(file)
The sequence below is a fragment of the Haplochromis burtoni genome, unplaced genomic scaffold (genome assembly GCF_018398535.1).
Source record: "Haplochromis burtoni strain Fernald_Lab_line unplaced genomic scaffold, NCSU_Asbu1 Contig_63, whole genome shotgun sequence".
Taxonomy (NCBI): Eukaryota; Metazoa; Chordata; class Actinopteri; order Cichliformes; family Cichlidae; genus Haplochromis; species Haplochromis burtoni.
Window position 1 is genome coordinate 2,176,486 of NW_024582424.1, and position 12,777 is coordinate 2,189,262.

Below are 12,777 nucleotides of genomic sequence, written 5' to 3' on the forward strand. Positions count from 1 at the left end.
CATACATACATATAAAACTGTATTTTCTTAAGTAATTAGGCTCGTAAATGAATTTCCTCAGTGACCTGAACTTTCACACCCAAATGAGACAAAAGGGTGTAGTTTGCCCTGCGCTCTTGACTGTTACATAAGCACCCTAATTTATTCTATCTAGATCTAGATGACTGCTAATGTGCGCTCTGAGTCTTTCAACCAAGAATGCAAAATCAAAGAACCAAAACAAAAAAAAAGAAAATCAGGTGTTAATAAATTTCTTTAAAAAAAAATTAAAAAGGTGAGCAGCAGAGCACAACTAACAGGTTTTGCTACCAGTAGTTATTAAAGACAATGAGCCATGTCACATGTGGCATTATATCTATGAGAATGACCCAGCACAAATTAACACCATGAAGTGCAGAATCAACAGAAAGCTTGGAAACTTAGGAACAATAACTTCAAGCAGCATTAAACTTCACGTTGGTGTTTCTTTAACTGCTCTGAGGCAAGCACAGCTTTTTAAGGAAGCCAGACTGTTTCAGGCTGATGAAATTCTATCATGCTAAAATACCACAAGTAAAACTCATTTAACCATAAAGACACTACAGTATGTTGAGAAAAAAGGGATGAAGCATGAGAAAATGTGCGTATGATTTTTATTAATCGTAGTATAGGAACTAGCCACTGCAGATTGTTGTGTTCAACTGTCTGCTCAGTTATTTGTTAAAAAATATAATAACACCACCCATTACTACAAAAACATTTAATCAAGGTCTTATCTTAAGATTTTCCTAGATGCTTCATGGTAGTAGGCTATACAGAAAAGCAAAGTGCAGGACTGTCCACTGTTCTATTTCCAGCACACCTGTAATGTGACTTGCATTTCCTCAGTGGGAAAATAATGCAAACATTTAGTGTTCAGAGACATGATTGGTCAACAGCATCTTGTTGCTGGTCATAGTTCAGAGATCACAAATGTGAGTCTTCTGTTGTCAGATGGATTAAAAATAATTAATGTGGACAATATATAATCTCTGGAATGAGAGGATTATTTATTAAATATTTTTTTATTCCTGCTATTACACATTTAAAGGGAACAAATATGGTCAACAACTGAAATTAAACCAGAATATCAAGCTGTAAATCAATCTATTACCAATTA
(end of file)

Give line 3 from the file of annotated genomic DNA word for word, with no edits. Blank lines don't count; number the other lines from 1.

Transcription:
Taxonomy (NCBI): Eukaryota; Metazoa; Chordata; class Actinopteri; order Cichliformes; family Cichlidae; genus Haplochromis; species Haplochromis burtoni.